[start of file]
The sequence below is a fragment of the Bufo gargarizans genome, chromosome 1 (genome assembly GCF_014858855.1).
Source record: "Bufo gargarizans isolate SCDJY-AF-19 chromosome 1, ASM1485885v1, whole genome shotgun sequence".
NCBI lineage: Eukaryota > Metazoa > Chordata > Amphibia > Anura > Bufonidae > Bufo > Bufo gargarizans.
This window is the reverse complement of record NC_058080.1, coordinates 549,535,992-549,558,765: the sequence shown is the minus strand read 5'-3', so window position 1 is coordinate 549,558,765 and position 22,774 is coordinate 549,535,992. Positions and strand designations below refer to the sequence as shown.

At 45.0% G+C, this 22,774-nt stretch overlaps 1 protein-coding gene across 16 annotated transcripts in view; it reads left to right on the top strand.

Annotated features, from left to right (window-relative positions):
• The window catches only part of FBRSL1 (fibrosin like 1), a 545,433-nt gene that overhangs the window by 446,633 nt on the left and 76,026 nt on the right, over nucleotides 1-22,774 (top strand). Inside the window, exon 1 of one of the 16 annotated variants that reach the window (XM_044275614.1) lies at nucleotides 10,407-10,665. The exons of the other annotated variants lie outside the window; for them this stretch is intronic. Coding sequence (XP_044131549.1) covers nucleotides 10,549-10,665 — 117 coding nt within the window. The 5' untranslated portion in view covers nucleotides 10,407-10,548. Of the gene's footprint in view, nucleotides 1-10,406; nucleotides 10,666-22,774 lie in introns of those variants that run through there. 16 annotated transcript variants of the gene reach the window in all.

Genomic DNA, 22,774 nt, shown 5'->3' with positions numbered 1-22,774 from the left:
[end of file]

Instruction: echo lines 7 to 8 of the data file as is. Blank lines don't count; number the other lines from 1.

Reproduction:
• The window catches only part of FBRSL1 (fibrosin like 1), a 545,433-nt gene that overhangs the window by 446,633 nt on the left and 76,026 nt on the right, over nucleotides 1-22,774 (top strand). Inside the window, exon 1 of one of the 16 annotated variants that reach the window (XM_044275614.1) lies at nucleotides 10,407-10,665. The exons of the other annotated variants lie outside the window; for them this stretch is intronic. Coding sequence (XP_044131549.1) covers nucleotides 10,549-10,665 — 117 coding nt within the window. The 5' untranslated portion in view covers nucleotides 10,407-10,548. Of the gene's footprint in view, nucleotides 1-10,406; nucleotides 10,666-22,774 lie in introns of those variants that run through there. 16 annotated transcript variants of the gene reach the window in all.

Genomic DNA, 22,774 nt, shown 5'->3' with positions numbered 1-22,774 from the left: